I prefer to think of Freemium Cloudflare way - offer something regular completely for free, then pack all the new and differentiating features into the premium package. So just copy competitors when thinking the free plan, and add all the cool ideas into the premium. I know you can say Cloudflare have a funding and large market, I gave it only as an example. There are many small niche leaders that overtook the whole niche by going freemium.

          I have worked with many companies that had freemium models and they managed to basically dominate the whole niche with it (usually their competitors were reluctant to offer anything for

          Also, as long as you do not have a live chat, you do not need to offer support to free users (besides maybe email). Especially in a small niche. You should offer personalized support as a premium. Everyone else can be sent to the knowledgebase.

    2. 1

      Hey Notecola!

      I agree, when you're just starting out, it may be hard to acquire users at a high price point.

      My professional suggestion would be to start at the $15 price point.

      You can always raise your price and grandfather-in all of your $15 customers (meaning, everyone who started paying $15 mo/ will always pay $15 mo/, despite future price increases).

      Once you eventually raise prices, these grandfathed customers will be less likely to churn (because they know they got the "early-bird pricing").

      1. 2

        I would try to avoid setting a fixed number here, because there are simply so many people creating so many different things, you cannot just

        find a magic figure which works for all.

        But in general, if you are a builder, taking a look at your competitors pricing will give you some hints.

        At the end, users have the same information and will compare your pricing with other offerings.

  2. 2

    I stopped reading after point one:

    "Regardless of your industry, your SaaS product should be priced at a minimum of $15 — $25 a month."

    So netflix, dropbox, adobe, github and countless others who charge $10 or less are all wrong then?

    1. 3

      Hey Mick!

      Dropbox Business starts at $15 mo/ - https://cl.ly/65952fc09fac

      Photoshop starts at $239.88 yearly ($19.99 monthly) - https://cl.ly/7d014f01d1ff

      In the context of building B2B SaaS products, you can usually charge much more because you are solving big problems.

      1. 2

        I pay for the photography package from adobe which is lightroom CC and Photoshop CC and it's £8.32 per month. my Dropbox plan is $9.99 per month.

        Also you didn't pick up on netflix and github which are significantly cheaper than the level you've stated will kill your business.

        I'm sorry man I know you're just a blogger doing your thing but I really can't stand the "5 rules you must follow" guru bullshit.

        This post and all the others like it should be titled:

        "Here are 5 opinions that I have"

        1. 2

          There'll always be exceptions to the rule. Of course brand-name anomaly companies are the most famous, but what you don't see are the countless failed SaaS companies that fail because they underprice themselves out of business.

          Wishing you the best of luck with your SaaS, please report back with the results in a blog post one day! 👍

          1. 1

            lol I feel the burn.

            Thanks mate.

      2. 1

        Saying "startups should charge $XX" without knowing context, history, niche, market situation is a huge stretch and imo invalid advice. What about Trello? Robin Hood? Evernote? All of them are multimillion businesses.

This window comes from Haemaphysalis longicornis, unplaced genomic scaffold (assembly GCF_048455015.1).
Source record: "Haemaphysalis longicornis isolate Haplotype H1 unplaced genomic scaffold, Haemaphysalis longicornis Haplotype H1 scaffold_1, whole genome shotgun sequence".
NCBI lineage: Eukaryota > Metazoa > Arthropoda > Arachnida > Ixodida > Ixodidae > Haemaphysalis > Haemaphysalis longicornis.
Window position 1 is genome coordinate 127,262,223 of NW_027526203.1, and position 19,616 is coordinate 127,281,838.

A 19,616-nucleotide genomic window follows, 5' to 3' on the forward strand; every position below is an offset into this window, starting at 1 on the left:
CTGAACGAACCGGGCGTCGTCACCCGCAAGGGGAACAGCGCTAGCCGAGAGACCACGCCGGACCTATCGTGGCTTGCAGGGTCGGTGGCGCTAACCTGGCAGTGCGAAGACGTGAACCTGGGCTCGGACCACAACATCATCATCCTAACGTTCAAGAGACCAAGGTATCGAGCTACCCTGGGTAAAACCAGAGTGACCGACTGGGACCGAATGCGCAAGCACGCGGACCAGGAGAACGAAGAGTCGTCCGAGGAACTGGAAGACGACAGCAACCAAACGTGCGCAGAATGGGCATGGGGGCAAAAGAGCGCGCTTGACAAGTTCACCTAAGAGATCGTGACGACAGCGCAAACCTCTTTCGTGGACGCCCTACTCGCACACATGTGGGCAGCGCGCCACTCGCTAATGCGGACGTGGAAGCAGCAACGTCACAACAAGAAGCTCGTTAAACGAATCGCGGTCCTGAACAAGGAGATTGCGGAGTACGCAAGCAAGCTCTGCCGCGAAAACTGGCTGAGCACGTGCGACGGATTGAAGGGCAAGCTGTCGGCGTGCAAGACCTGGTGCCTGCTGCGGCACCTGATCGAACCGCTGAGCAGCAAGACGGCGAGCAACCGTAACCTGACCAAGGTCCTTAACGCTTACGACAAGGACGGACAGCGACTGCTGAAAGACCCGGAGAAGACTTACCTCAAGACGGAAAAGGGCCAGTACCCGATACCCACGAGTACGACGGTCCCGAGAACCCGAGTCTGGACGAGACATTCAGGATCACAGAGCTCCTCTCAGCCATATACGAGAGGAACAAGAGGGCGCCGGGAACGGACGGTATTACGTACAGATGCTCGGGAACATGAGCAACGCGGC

1. 2

          Hey Bart,

          Look, I'm not "anti-freemium". 😂

          I'm only anti-freemium in the context of building SaaS products in super-niche markets where your potential userbase size is extremely limited.

          (Reason being, it takes a massive number of free plan users in order to successfully build a lucrative business).

          "Trello, RobinHood, Evernote." all of these companies have massive potential userbases.

          I've seen many first-time SaaS founders make this mistake (building freemium products in niche markets). In these situations, it's usually best to ditch the freemium model altogether and simply offer a free 14-day or 30-day trial.

          Also, my advice would be to do lots of research on your market to ensure you have enough potential users to support the size of the business you're looking to build.

          (Hopefully, you don't view my writing as combative, haha. I write these blogs to help other SaaS founders 😜)

  3. 2

    Great article, thanks for sharing.

    Just wanted to point out that if you're operating in California, it's required by law to have self-cancelation. https://techcrunch.com/2018/07/04/californias-new-online-cancellation-law-benefits-many-disgruntled-subscribers-in-other-places-too/

    1. 4

      I believe the EU also has consumer protections around this issue.

      I agreed with the article right up to this point. I can tell you now that a Company that makes it awkward for me to leave them won't get my repeat business in the future.

      I know you mean well. But it's a shifty tactic.

    2. 1

      Thanks! And good to know. Thanks for the insight!

  4. 1

    Nice article. Good read, and probably some advice I need to take seriously :-P

    Side note, I read a marketing hack that said to keep trial periods short. When it's 2-4 weeks, users will sign up and forget after thinking "Cool, I have time to try this later." Giving them a week (even if you allow an extension) lights a fire to really test the product.

    1. 2

      Hey Andrew! Thanks! Glad you enjoyed the article. Instead of shortening your trial period, I would use some clever email lifecycles to try to re-engage your users if inactivity is detected.

  5. 1

    Thanks @AEdsonCEO for a great article!

    One other piece of advice we often received was "you can't raise your price" - well we listened to that for far too long... guess what... you can! To put that in context, it was in the days of downloadable PC software around the early 2000's, but I'd say it still holds true. i.e. you can always raise your price.

    1. 1

      Hey Mike, thanks! And indeed.

      There's always room to raise prices. Increase your value over-time, increase your price over-time.

  6. 1

    Thanks for the article @AEdsonCEO .

    Apart from FB retargeting pixel, what other marketing strategies would you say have worked well for MailTag?

    1. 1

      Hey Nakkeeran! Thanks for reading.